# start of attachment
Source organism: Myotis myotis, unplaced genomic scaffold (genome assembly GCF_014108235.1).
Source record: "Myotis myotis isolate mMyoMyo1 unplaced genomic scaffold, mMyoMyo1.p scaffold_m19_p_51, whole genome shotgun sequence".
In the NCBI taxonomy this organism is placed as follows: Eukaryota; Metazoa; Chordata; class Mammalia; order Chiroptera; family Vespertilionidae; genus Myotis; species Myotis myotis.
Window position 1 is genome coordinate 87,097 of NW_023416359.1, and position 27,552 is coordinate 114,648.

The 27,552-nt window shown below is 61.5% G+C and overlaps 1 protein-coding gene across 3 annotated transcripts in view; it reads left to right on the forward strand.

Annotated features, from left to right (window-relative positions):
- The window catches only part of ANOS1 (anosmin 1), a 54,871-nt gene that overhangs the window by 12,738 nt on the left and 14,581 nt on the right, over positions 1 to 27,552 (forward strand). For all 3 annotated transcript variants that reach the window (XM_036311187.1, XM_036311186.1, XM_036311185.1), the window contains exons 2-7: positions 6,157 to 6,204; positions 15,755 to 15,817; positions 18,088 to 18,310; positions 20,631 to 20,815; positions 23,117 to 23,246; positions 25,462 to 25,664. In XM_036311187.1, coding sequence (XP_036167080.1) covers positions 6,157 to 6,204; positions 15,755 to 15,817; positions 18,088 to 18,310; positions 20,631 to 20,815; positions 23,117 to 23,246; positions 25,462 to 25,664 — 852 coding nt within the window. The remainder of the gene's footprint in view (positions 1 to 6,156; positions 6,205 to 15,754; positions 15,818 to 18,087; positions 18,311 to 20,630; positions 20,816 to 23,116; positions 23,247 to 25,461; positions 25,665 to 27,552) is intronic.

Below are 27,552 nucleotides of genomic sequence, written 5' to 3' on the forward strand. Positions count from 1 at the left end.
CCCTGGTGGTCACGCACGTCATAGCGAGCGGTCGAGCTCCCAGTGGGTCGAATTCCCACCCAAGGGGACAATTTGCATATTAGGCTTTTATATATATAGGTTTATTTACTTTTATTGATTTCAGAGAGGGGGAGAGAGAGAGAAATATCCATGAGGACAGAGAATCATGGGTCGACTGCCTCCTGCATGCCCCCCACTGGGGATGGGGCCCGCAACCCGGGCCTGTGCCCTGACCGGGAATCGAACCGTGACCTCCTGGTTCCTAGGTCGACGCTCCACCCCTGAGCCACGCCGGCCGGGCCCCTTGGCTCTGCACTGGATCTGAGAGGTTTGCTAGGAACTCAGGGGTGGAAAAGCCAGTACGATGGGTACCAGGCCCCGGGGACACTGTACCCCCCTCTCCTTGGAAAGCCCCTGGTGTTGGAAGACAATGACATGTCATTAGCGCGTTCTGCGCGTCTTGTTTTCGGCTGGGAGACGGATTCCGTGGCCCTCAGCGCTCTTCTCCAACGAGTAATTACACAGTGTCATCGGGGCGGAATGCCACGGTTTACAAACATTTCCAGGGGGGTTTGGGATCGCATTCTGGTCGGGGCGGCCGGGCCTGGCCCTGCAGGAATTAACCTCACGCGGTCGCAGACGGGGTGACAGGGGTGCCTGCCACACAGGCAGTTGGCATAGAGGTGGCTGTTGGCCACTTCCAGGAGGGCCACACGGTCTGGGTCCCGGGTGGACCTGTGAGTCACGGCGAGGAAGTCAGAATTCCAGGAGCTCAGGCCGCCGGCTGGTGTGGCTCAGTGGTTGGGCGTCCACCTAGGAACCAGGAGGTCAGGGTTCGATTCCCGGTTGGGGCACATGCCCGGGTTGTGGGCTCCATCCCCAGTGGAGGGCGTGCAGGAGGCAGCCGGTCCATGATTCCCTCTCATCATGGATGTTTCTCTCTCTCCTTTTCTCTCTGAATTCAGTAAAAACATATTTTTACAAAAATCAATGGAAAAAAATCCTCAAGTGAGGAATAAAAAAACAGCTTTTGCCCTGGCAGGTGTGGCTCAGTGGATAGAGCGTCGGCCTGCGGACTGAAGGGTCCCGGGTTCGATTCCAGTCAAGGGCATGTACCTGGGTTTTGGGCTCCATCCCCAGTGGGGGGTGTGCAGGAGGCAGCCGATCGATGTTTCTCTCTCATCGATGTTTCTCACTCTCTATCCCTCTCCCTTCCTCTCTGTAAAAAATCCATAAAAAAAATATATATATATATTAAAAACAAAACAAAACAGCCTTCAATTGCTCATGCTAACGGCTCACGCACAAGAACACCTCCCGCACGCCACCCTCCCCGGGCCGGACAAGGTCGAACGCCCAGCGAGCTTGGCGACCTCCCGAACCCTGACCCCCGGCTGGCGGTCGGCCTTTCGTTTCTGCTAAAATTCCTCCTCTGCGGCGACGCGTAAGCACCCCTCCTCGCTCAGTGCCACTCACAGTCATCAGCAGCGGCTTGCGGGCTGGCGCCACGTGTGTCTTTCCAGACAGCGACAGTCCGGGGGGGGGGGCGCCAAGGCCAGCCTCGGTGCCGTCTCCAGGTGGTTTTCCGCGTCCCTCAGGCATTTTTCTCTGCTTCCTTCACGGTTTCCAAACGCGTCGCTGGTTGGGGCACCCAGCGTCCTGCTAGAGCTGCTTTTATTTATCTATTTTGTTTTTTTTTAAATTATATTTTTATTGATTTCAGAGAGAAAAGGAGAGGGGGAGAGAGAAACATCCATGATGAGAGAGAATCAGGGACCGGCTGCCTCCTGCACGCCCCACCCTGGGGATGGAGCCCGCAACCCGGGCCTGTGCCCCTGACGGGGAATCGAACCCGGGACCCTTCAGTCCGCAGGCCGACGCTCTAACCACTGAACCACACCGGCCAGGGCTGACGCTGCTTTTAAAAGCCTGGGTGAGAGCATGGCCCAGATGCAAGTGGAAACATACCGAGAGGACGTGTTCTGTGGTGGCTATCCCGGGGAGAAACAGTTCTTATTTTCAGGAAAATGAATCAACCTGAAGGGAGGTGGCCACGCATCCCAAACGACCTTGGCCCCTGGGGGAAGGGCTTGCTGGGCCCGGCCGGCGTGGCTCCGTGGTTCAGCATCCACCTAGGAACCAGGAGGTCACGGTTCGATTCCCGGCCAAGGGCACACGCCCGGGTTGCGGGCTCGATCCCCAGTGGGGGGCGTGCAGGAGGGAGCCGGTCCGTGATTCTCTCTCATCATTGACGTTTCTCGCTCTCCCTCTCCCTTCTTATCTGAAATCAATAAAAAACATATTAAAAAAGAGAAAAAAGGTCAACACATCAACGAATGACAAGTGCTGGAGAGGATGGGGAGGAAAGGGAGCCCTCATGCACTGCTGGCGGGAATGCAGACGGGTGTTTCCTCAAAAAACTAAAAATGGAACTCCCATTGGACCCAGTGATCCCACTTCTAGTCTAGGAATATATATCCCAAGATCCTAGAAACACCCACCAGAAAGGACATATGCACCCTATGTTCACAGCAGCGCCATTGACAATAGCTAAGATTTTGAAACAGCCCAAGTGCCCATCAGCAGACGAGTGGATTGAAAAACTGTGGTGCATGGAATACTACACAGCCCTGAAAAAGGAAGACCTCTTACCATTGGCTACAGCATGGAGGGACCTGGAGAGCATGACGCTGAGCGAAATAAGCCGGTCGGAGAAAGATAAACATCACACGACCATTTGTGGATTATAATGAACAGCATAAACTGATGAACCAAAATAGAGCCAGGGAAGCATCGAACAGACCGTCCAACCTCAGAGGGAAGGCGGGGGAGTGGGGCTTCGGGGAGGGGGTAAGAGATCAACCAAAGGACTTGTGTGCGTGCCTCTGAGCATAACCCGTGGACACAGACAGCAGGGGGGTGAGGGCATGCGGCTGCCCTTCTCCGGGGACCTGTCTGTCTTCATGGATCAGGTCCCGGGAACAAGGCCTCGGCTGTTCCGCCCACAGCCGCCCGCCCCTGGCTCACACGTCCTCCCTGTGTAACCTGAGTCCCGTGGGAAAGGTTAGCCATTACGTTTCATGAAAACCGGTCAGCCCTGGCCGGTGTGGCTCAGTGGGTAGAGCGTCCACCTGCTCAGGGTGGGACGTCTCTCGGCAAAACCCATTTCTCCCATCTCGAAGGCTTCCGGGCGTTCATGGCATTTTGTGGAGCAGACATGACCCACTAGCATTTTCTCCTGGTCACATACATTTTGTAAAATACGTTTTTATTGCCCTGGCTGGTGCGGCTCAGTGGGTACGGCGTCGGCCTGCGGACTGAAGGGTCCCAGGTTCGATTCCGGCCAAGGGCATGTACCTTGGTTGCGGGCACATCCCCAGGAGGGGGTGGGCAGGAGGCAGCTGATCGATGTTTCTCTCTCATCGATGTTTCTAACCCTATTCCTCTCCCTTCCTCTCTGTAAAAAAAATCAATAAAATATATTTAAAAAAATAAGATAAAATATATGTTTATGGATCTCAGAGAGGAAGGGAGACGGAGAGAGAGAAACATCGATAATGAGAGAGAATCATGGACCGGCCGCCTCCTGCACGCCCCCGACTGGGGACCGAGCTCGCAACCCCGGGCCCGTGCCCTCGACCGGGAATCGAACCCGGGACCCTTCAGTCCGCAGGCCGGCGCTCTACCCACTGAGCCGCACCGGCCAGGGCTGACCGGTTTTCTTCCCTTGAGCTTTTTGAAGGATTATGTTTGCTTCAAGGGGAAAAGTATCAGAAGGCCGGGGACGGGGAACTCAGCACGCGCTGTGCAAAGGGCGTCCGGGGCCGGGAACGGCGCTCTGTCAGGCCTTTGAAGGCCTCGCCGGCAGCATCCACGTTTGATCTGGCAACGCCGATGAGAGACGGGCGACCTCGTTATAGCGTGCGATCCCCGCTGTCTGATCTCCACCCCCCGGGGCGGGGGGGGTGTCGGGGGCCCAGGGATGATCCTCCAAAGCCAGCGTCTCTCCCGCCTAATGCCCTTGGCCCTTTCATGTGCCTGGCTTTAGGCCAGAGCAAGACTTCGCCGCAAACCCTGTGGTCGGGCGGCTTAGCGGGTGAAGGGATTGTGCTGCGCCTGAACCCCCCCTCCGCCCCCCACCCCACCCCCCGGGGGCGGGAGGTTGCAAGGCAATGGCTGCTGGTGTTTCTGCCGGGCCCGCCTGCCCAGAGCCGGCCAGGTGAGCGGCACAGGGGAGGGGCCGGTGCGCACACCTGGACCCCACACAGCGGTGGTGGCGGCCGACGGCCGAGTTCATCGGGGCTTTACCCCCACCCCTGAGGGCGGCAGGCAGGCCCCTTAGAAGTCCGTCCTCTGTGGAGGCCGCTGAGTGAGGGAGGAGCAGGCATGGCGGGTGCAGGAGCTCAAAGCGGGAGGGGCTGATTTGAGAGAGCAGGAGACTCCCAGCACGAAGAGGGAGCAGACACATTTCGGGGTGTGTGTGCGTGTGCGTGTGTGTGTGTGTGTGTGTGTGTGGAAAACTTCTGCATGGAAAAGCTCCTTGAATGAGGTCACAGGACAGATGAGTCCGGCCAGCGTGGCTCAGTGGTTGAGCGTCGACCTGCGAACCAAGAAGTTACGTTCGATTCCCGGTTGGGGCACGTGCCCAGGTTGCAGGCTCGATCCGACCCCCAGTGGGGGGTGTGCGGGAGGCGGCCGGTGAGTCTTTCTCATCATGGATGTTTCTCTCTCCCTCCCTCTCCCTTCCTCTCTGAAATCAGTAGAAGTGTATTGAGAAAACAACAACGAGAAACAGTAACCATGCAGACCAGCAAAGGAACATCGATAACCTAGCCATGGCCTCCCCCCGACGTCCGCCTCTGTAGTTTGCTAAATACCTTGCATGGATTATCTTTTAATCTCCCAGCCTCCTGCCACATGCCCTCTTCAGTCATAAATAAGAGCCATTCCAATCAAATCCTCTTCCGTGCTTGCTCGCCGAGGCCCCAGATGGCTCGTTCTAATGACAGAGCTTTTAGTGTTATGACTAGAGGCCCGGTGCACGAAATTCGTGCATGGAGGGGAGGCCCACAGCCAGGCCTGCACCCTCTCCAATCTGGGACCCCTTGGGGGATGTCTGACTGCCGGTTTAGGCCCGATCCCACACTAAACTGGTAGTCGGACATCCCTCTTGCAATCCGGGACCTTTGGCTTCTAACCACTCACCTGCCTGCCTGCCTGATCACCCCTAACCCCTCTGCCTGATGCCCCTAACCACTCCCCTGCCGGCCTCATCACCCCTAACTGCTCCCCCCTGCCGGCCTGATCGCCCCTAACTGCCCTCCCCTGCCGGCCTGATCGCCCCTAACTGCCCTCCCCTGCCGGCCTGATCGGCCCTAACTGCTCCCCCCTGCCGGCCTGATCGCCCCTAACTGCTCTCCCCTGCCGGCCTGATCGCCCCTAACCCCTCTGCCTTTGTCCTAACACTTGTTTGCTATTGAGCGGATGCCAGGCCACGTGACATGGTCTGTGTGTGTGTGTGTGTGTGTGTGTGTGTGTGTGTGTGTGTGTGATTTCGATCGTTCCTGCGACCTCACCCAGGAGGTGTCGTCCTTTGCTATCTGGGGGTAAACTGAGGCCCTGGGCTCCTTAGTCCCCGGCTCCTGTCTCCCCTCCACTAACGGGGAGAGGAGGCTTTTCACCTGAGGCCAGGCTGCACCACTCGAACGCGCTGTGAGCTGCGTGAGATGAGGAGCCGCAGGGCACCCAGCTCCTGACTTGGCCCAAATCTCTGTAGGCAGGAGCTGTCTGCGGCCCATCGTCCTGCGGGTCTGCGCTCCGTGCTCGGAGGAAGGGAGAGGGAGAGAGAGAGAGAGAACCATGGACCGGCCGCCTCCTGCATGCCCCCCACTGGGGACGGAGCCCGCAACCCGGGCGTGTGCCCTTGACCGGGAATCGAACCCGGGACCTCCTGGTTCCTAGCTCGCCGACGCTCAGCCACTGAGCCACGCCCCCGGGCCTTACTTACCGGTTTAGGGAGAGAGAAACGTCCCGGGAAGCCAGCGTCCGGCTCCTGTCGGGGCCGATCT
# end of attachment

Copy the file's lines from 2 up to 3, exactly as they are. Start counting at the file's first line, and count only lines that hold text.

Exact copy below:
Source record: "Myotis myotis isolate mMyoMyo1 unplaced genomic scaffold, mMyoMyo1.p scaffold_m19_p_51, whole genome shotgun sequence".
In the NCBI taxonomy this organism is placed as follows: Eukaryota; Metazoa; Chordata; class Mammalia; order Chiroptera; family Vespertilionidae; genus Myotis; species Myotis myotis.